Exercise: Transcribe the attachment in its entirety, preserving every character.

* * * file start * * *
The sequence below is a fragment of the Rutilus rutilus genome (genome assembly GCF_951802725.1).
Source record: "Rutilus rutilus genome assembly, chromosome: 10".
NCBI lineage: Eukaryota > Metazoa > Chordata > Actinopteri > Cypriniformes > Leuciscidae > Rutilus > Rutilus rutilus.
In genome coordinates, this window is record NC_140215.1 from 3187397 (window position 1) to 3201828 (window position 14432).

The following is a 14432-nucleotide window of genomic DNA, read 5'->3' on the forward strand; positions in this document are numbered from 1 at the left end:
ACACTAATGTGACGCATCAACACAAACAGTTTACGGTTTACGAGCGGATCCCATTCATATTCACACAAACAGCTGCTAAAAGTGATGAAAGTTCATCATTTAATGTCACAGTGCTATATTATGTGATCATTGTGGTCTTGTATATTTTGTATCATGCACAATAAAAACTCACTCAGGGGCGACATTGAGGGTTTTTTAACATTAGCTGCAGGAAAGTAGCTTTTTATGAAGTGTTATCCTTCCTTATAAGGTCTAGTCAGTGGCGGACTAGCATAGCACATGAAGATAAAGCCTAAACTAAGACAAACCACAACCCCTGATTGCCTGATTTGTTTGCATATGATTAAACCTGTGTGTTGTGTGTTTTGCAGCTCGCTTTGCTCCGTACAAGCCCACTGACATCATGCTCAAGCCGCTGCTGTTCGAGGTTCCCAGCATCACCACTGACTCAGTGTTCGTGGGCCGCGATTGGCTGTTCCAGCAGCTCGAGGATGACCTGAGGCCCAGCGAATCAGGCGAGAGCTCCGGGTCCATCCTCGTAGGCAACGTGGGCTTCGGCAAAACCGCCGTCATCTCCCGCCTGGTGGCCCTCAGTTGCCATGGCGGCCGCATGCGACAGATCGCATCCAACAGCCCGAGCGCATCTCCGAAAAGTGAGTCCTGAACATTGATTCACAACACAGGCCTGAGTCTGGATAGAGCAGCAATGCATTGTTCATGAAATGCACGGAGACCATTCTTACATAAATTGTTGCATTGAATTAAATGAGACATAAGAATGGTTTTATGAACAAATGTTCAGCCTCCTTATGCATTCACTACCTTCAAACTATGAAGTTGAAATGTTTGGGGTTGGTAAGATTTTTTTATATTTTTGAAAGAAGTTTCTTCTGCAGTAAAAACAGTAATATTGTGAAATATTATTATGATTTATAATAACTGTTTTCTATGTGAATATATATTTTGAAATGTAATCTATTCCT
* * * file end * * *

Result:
The sequence below is a fragment of the Rutilus rutilus genome (genome assembly GCF_951802725.1).
Source record: "Rutilus rutilus genome assembly, chromosome: 10".
NCBI lineage: Eukaryota > Metazoa > Chordata > Actinopteri > Cypriniformes > Leuciscidae > Rutilus > Rutilus rutilus.
In genome coordinates, this window is record NC_140215.1 from 3187397 (window position 1) to 3201828 (window position 14432).

The following is a 14432-nucleotide window of genomic DNA, read 5'->3' on the forward strand; positions in this document are numbered from 1 at the left end:
ACACTAATGTGACGCATCAACACAAACAGTTTACGGTTTACGAGCGGATCCCATTCATATTCACACAAACAGCTGCTAAAAGTGATGAAAGTTCATCATTTAATGTCACAGTGCTATATTATGTGATCATTGTGGTCTTGTATATTTTGTATCATGCACAATAAAAACTCACTCAGGGGCGACATTGAGGGTTTTTTAACATTAGCTGCAGGAAAGTAGCTTTTTATGAAGTGTTATCCTTCCTTATAAGGTCTAGTCAGTGGCGGACTAGCATAGCACATGAAGATAAAGCCTAAACTAAGACAAACCACAACCCCTGATTGCCTGATTTGTTTGCATATGATTAAACCTGTGTGTTGTGTGTTTTGCAGCTCGCTTTGCTCCGTACAAGCCCACTGACATCATGCTCAAGCCGCTGCTGTTCGAGGTTCCCAGCATCACCACTGACTCAGTGTTCGTGGGCCGCGATTGGCTGTTCCAGCAGCTCGAGGATGACCTGAGGCCCAGCGAATCAGGCGAGAGCTCCGGGTCCATCCTCGTAGGCAACGTGGGCTTCGGCAAAACCGCCGTCATCTCCCGCCTGGTGGCCCTCAGTTGCCATGGCGGCCGCATGCGACAGATCGCATCCAACAGCCCGAGCGCATCTCCGAAAAGTGAGTCCTGAACATTGATTCACAACACAGGCCTGAGTCTGGATAGAGCAGCAATGCATTGTTCATGAAATGCACGGAGACCATTCTTACATAAATTGTTGCATTGAATTAAATGAGACATAAGAATGGTTTTATGAACAAATGTTCAGCCTCCTTATGCATTCACTACCTTCAAACTATGAAGTTGAAATGTTTGGGGTTGGTAAGATTTTTTTATATTTTTGAAAGAAGTTTCTTCTGCAGTAAAAACAGTAATATTGTGAAATATTATTATGATTTATAATAACTGTTTTCTATGTGAATATATATTTTGAAATGTAATCTATTCCT